The SWRCB was formed in California and is commonly referred to as “The State Board”. The State Council regulates water quality control, that is, any activity or factor that may affect the quality of state waters and includes the prevention and correction of pollution and water nuisance. It seems very inclusive and the Council of State has a lot of power. Fortunately, through the combined efforts of industry, government and the public, they now understand the issues enough to make smart decisions and they fully understand that your organization needs to make money. So, rather than preventing and prohibiting activities, everyone is working on solutions and procedures to allow responsible discharges creating a win-win situation for all.
Recently, the National Water Quality Commissions have asked counties to submit for approval and receive permits to discharge the same waters they have been discharging for years. These permits were called NPDES permits. It stands for National Pollution Discharge Elimination System. Most counties have assigned an existing department to work on this permit. More likely than not, it’s the county flood control department. Unfortunately, this part of the county deals with development permits for land, bridges, infrastructure, etc. Until now, they knew very little about pollution. Some counties assigned this responsibility to the Department of Environmental Health Services, which in turn worked with the Department of Flood Control, which controls storm sewers. NPDES permits are state approved for urban runoff discharges from local counties. Each city in each county, through municipal codes, is expected to pass ordinances and come up with a plan to control their local runoff/pollution. The county remains responsible to the state and the states to the federal government. NPDES requirements originate from the Environmental Protection Agency, although they are locally enforced, authorized, and regulated by cities, counties, and states.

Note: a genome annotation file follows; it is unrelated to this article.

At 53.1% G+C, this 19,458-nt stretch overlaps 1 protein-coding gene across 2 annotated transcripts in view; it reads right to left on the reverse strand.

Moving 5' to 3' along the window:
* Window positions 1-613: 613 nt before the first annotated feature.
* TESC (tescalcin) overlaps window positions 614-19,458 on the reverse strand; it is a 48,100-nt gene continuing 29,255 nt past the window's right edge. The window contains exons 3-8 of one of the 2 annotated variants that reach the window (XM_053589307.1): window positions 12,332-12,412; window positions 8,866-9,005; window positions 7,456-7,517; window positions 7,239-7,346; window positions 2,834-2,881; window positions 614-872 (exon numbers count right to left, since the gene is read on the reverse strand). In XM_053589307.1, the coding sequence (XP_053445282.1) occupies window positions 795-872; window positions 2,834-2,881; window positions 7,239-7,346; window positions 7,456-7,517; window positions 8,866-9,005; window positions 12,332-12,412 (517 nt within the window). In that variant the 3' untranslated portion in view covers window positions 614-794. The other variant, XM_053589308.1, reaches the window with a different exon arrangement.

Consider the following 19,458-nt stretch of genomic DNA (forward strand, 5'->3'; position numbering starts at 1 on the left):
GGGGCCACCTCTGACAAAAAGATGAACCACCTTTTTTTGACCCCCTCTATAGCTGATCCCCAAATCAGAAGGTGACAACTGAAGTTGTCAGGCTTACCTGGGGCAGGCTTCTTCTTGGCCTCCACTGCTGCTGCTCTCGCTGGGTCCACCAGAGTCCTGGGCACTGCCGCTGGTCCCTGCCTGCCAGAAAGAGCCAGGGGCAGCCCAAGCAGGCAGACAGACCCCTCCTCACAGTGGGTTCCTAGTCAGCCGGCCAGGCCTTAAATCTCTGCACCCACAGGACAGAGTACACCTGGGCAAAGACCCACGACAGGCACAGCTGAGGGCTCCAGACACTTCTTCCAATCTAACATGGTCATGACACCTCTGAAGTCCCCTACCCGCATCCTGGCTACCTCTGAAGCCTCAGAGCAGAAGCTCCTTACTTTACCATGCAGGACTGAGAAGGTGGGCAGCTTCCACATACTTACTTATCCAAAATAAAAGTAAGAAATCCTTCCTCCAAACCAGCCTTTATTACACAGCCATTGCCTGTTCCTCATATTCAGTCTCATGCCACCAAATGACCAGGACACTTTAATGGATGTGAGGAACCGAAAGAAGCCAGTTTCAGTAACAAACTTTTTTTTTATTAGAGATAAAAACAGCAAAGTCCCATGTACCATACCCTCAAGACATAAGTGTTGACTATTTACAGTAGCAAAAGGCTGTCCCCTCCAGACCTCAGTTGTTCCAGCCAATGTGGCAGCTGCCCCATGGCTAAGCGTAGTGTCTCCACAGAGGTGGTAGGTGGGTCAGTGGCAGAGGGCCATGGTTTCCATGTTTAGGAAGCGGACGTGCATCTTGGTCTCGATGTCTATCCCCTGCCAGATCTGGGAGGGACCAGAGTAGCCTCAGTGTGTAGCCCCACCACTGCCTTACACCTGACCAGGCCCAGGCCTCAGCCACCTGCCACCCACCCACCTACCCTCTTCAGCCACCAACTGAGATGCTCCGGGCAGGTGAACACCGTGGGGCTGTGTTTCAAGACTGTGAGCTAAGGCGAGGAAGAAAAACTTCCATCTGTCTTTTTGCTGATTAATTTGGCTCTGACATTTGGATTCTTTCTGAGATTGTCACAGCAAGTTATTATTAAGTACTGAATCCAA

The actual law that is used to enforce these statutes is found in 13.260 – 13.265 of the California Water Code. At one point it actually reads:
“No person or persons may discharge water into waterways without the permission or permit of a regional state water quality board.”